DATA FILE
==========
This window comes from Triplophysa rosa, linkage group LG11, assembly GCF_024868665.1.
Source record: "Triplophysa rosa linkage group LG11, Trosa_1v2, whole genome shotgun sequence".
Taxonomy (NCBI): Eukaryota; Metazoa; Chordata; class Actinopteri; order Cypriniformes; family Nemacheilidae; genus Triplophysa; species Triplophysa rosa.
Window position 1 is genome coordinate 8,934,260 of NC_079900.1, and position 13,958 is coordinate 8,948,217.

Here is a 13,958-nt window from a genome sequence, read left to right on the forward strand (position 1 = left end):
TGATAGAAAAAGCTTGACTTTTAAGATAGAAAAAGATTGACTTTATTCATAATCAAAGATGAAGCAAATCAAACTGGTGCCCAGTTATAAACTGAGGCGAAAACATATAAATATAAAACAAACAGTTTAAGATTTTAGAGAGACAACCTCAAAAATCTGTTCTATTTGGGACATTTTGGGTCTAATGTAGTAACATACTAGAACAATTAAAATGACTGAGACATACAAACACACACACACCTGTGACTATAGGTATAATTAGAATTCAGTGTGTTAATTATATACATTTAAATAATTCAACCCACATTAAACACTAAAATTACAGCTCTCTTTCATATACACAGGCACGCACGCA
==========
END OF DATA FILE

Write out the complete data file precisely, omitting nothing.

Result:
This window comes from Triplophysa rosa, linkage group LG11, assembly GCF_024868665.1.
Source record: "Triplophysa rosa linkage group LG11, Trosa_1v2, whole genome shotgun sequence".
Taxonomy (NCBI): Eukaryota; Metazoa; Chordata; class Actinopteri; order Cypriniformes; family Nemacheilidae; genus Triplophysa; species Triplophysa rosa.
Window position 1 is genome coordinate 8,934,260 of NC_079900.1, and position 13,958 is coordinate 8,948,217.

Here is a 13,958-nt window from a genome sequence, read left to right on the forward strand (position 1 = left end):
TGATAGAAAAAGCTTGACTTTTAAGATAGAAAAAGATTGACTTTATTCATAATCAAAGATGAAGCAAATCAAACTGGTGCCCAGTTATAAACTGAGGCGAAAACATATAAATATAAAACAAACAGTTTAAGATTTTAGAGAGACAACCTCAAAAATCTGTTCTATTTGGGACATTTTGGGTCTAATGTAGTAACATACTAGAACAATTAAAATGACTGAGACATACAAACACACACACACCTGTGACTATAGGTATAATTAGAATTCAGTGTGTTAATTATATACATTTAAATAATTCAACCCACATTAAACACTAAAATTACAGCTCTCTTTCATATACACAGGCACGCACGCA